What to do when all Yosemite Valley campsites are full?
Distances from Yosemite Village:
From west (Hwy 140)
El Portal – 15 mi/ 24 km (30 – 45m)
Mariposa – 44 mi/ 70 km (1h – 1h30m)
Merced – 80 mi/ 129 km (2h – 2h30m)
From west (Hwy 120)
Groveland – 48 mi/ 77 km (1h15m – 1h45m)
Oakdale – 90 mi/ 145 km (2 – 2h30m)
Sonora – 72 mi/ 116 km (1h45m – 2h 15m)
Modesto – 119 mi/ 191 km (2h30m – 3h)
Sacramento – 162 mi/ 260 km (3 – 3h30m)
San Francisco – 189 mi/ 305 km (4h – 5h)
From south (Hwy 41):
Oakhurst – 47 mi/ 75 km (1h30m – 2h)
Madera – 89 mi/ 143 km (2h30m – 3h)
Fresno – 92 mi/ 148 km (2h30m – 3h)
Los Angeles – 318 mi/ 511 km (6 – 8h)
From East (Hwy 395)
Reno – 249 mi/ 400 km (5h – 6h)
Lake Tahoe – 199 mi/ 320 km (4h – 5h)
Mammoth – 318 mi/ 511 km (6h – 7h)
Bishop – 353 mi/ 569 km (6h30m – 7h30m)
Unfortunately there are not any campgrounds (except the first-come, first-served campsites listed below), that have any availability when the Valley campsites are full, in the Yosemite area. It is a very mountainous area, so any place offering campsites will be at least an hour from the Valley. Bass Lake, an area outside of Oakhurst, Ca which is 80-90 minutes from the Valley, has nice campsites and has the bonus of also being near the incredible climbing of Fresno Dome and Shuteye Ridge.
In summer, there is first-come, first-serve camping within Yosemite at Bridaveil Falls Campground, off the Glacier Point road (half hour from the Valley, off hwy 41). There is also similar camping available at Tamarak Flat Campground, which is off the hwy 120, also only forty minutes from the Valley, and also at White Wolf, which is further along the hwy 120 east toward Tuolomne Meadows.
The main consideration when considering these options is to think about how much time you want to spend searching for a campsite, which may, or may not, be available. Because of this lack of available camping issue, it has become popular for campers to drive down the hwy 140, which is only 20 – 25 minutes to the park boundary from the Valley, and camp by the side of the road. The hwy 140 has tons of pullouts which, while right next to the road, are also right next to the river, and are relatively flat and good – bring ear plugs if you’re a light sleeper 😉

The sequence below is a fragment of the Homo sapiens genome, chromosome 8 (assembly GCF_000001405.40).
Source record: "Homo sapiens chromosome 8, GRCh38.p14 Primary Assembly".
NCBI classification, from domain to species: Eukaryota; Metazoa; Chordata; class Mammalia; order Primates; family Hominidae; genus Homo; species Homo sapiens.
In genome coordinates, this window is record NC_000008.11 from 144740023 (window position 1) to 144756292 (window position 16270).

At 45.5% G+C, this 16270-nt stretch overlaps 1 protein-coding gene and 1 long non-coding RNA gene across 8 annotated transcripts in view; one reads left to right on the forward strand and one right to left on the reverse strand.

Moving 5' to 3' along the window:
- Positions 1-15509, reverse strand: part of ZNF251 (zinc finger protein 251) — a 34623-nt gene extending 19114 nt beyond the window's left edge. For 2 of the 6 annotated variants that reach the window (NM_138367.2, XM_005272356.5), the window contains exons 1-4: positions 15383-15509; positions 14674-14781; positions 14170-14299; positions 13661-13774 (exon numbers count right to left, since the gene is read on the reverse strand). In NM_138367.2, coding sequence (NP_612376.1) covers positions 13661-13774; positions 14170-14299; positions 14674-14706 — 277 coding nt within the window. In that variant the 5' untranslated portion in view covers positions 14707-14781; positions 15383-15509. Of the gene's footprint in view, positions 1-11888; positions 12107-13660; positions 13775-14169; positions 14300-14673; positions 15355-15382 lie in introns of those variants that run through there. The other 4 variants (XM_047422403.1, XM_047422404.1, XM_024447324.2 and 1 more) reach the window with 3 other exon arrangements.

Housekeeping Camp: Housekeeping Camp is an aweseome set of canvas-walled tent-cabins with a family-camping atmosphere right on the Merced river with sandy beaches that look at Yosemite Falls and Half Dome. Housekeeping Camp is more expensive than the campgrounds but is reasonable if you have a big group. Sites hold 6 people and cost $105/per night. Each site comes with a tent cabin with a bunkbed, a double bed, a small picnic area, large bear boxes and concrete floor.
Lodging: There are three main hotel areas in the Valley: Half Dome (Curry) Village (which offers cabins, tent cabins, and rustic bungalows–includes Housekeeping Camp), Yosemite Lodge (large, simple hotel rooms right across from Yosmeite Falls and Camp 4). and The Majestic (Ahwahnee) Hotel (4 star luxury right at the base of the Arches Wall).
Whole House Rentals in Yosemite West and Forresta:
If you are a family, or a small group, renting a house near the Valley can be a decent option. Yo West and Forresta are 30 and 20 minutes from the Valley. Most rentals are $400/night with a two or three day minimum.
This is an awesome spot:
Hotels Outside the Valley?..uh, probably not good
The hotels outside the Valley, with the exception of Yosemite View Lodge(which is 20 minutes down canyon, and near tons of great climbing) tend to be much, much further away from the Valley than people realize, and still pretty spendy. The problem is the hotels list the distance from their property to the Yosemite Park Entrance, which in the case of the hwy 120 (from San Fran), and the hwy 41 (from LA or Fresno) is still a solid 75 minutes of windy, not so fun driving to the Valley floor – that’s 75 minutes of heinously windy roads just to get from the park entrance to the Valley, not to mention how far it is from the entrance to your hotel. Then you deal with parking and getting around in the Valley,